US20040025901A1 - Stationary wafer spin/spray processor - Google Patents

Stationary wafer spin/spray processor Download PDF

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Publication number
US20040025901A1
US20040025901A1 US10631378 US63137803A US2004025901A1 US 20040025901 A1 US20040025901 A1 US 20040025901A1 US 10631378 US10631378 US 10631378 US 63137803 A US63137803 A US 63137803A US 2004025901 A1 US2004025901 A1 US 2004025901A1
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Prior art keywords
process
process chamber
workpiece
system
fluid
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Abandoned
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US10631378
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Eric Bergman
Jeffrey Dennison
David Surdock
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Semitool Inc
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Semitool Inc
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    • HELECTRICITY
    • H01BASIC ELECTRIC ELEMENTS
    • H01LSEMICONDUCTOR DEVICES; ELECTRIC SOLID STATE DEVICES NOT OTHERWISE PROVIDED FOR
    • H01L21/00Processes or apparatus adapted for the manufacture or treatment of semiconductor or solid state devices or of parts thereof
    • H01L21/67Apparatus specially adapted for handling semiconductor or electric solid state devices during manufacture or treatment thereof; Apparatus specially adapted for handling wafers during manufacture or treatment of semiconductor or electric solid state devices or components ; Apparatus not specifically provided for elsewhere
    • H01L21/67005Apparatus not specifically provided for elsewhere
    • H01L21/67011Apparatus for manufacture or treatment
    • H01L21/67017Apparatus for fluid treatment
    • H01L21/67028Apparatus for fluid treatment for cleaning followed by drying, rinsing, stripping, blasting or the like
    • H01L21/6704Apparatus for fluid treatment for cleaning followed by drying, rinsing, stripping, blasting or the like for wet cleaning or washing
    • H01L21/67057Apparatus for fluid treatment for cleaning followed by drying, rinsing, stripping, blasting or the like for wet cleaning or washing with the semiconductor substrates being dipped in baths or vessels
    • BPERFORMING OPERATIONS; TRANSPORTING
    • B08CLEANING
    • B08BCLEANING IN GENERAL; PREVENTION OF FOULING IN GENERAL
    • B08B3/00Cleaning by methods involving the use or presence of liquid or steam
    • B08B3/04Cleaning involving contact with liquid
    • B08B3/045Cleaning involving contact with liquid using perforated containers, e.g. baskets, or racks immersed and agitated in a liquid bath
    • BPERFORMING OPERATIONS; TRANSPORTING
    • B08CLEANING
    • B08BCLEANING IN GENERAL; PREVENTION OF FOULING IN GENERAL
    • B08B3/00Cleaning by methods involving the use or presence of liquid or steam
    • B08B3/04Cleaning involving contact with liquid
    • B08B3/10Cleaning involving contact with liquid with additional treatment of the liquid or of the object being cleaned, e.g. by heat, by electricity, by vibration
    • B08B3/12Cleaning involving contact with liquid with additional treatment of the liquid or of the object being cleaned, e.g. by heat, by electricity, by vibration by sonic or ultrasonic vibrations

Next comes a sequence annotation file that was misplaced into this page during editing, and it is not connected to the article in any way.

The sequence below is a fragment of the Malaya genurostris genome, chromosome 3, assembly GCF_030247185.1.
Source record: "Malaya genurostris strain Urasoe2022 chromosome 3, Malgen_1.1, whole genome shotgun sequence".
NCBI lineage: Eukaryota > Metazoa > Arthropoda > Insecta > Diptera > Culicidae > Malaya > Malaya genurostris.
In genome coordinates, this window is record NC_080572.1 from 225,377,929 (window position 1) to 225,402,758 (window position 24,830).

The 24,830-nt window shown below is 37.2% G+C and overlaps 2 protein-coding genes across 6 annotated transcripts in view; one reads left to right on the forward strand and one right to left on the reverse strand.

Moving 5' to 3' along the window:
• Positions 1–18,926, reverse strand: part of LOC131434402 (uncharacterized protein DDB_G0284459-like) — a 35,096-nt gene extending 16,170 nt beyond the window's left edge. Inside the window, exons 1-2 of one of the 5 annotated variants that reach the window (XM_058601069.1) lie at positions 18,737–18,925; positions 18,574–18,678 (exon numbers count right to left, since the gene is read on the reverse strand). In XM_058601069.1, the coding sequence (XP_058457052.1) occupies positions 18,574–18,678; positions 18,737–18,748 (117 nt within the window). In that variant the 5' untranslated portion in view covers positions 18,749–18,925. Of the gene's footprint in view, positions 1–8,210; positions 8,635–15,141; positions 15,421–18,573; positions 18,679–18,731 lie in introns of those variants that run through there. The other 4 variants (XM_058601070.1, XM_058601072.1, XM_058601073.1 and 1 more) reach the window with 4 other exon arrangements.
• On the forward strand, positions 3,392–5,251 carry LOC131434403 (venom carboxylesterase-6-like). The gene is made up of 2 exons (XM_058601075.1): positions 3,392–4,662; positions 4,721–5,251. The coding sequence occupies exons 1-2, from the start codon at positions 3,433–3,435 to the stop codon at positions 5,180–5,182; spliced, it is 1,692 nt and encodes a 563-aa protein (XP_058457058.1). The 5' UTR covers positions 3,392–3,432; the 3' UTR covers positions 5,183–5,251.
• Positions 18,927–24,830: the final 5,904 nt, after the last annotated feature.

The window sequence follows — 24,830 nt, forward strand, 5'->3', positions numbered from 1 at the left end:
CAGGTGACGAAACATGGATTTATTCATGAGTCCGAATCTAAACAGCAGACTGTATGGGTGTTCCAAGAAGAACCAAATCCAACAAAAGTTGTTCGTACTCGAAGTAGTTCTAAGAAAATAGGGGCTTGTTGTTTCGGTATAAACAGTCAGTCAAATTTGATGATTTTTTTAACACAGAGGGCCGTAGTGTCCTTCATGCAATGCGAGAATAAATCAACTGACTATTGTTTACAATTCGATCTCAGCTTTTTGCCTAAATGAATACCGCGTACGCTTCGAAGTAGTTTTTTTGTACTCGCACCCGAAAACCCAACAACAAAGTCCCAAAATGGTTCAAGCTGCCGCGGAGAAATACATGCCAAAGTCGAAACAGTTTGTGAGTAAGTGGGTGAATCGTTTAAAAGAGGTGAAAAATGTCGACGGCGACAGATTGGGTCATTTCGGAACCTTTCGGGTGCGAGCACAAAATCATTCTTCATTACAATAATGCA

Abstract

A system and method for processing a workpiece, such as a semiconductor wafer, includes a spray mechanism that rotates around the workpiece while the workpiece rests on a stationary workpiece support in a process chamber. The spray mechanism preferably includes one or more spray arms attached to a motorized rotary union via hollow elbow sections. The rotary union is attached to a fluid supply valve and preferably includes a hollow shaft through which process fluid may travel from the fluid supply valve to the spray arms. The process chamber includes a drain through which process fluid may be removed from the process chamber. A process gas and/or vapor manifold, a sonic transducer, and/or a rinsing liquid manifold may be included in the process chamber for delivering a process gas or vapor, sonic energy, and/or a rinsing liquid into the process chamber in order to enhance processing of the workpiece.

Description

  • This Application is a Continuation-In-Part of each of U.S. patent application Ser. Nos. 09/907,485 and 09/907,544, both filed on Jul. 16, 2001 and now pending. These Applications are incorporated herein by reference.[0001]
  • BACKGROUND OF THE INVENTION
  • The invention relates to surface preparation of a workpiece, such as silicon or gallium arsenide wafers, flat panel displays, mask reticles, rigid disk media, thin film heads, or other substrates on which electronic, optical, or micro-mechanical components have or can be formed, collectively referred to here singly as a “wafer” or “workpiece”. [0002]
  • Surface preparation, such as cleaning, etching, and stripping, is an essential and important element of the manufacturing process for semiconductor devices. Surface preparation steps are commonly performed using liquid corrosive, caustic, or solvent chemicals, or using vapor or gas phase chemicals. Surface preparation of workpieces is performed to “prepare” or “condition” the surface for a subsequent process step. [0003]
  • Spin-spray techniques are often used to process a batch of workpieces. A typical spin-spray technique involves securing a batch of workpieces onto a rotor with retaining bars, and then spinning the rotor while process fluids are sprayed toward the wafers on the rotor. This technique may require as little as four liters of process fluid (or less) to process a batch of wafers. [0004]